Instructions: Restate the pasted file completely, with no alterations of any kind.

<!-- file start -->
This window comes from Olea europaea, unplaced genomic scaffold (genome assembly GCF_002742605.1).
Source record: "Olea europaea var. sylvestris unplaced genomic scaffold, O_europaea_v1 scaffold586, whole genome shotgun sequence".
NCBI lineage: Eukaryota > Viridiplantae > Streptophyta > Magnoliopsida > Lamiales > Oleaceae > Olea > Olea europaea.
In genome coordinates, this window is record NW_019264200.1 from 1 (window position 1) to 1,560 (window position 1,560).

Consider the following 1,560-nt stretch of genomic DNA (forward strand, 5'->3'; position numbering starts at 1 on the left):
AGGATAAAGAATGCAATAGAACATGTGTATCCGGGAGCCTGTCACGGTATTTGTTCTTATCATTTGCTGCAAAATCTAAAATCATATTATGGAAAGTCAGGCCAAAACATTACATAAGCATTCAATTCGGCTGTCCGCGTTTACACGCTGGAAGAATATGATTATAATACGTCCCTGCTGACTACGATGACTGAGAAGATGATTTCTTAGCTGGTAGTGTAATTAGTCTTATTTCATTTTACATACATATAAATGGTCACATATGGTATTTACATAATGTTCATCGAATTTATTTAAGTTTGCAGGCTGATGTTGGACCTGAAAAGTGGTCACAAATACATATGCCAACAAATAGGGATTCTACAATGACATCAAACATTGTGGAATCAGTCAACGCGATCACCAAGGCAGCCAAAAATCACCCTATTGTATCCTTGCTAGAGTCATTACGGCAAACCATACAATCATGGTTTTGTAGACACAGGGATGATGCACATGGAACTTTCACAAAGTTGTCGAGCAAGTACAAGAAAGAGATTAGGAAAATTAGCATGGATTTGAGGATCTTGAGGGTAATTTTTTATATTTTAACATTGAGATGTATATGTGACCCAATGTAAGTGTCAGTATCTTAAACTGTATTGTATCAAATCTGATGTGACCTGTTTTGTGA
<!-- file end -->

This window comes from Olea europaea, unplaced genomic scaffold (genome assembly GCF_002742605.1).
Source record: "Olea europaea var. sylvestris unplaced genomic scaffold, O_europaea_v1 scaffold586, whole genome shotgun sequence".
NCBI lineage: Eukaryota > Viridiplantae > Streptophyta > Magnoliopsida > Lamiales > Oleaceae > Olea > Olea europaea.
In genome coordinates, this window is record NW_019264200.1 from 1 (window position 1) to 1,560 (window position 1,560).

Consider the following 1,560-nt stretch of genomic DNA (forward strand, 5'->3'; position numbering starts at 1 on the left):
AGGATAAAGAATGCAATAGAACATGTGTATCCGGGAGCCTGTCACGGTATTTGTTCTTATCATTTGCTGCAAAATCTAAAATCATATTATGGAAAGTCAGGCCAAAACATTACATAAGCATTCAATTCGGCTGTCCGCGTTTACACGCTGGAAGAATATGATTATAATACGTCCCTGCTGACTACGATGACTGAGAAGATGATTTCTTAGCTGGTAGTGTAATTAGTCTTATTTCATTTTACATACATATAAATGGTCACATATGGTATTTACATAATGTTCATCGAATTTATTTAAGTTTGCAGGCTGATGTTGGACCTGAAAAGTGGTCACAAATACATATGCCAACAAATAGGGATTCTACAATGACATCAAACATTGTGGAATCAGTCAACGCGATCACCAAGGCAGCCAAAAATCACCCTATTGTATCCTTGCTAGAGTCATTACGGCAAACCATACAATCATGGTTTTGTAGACACAGGGATGATGCACATGGAACTTTCACAAAGTTGTCGAGCAAGTACAAGAAAGAGATTAGGAAAATTAGCATGGATTTGAGGATCTTGAGGGTAATTTTTTATATTTTAACATTGAGATGTATATGTGACCCAATGTAAGTGTCAGTATCTTAAACTGTATTGTATCAAATCTGATGTGACCTGTTTTGTGA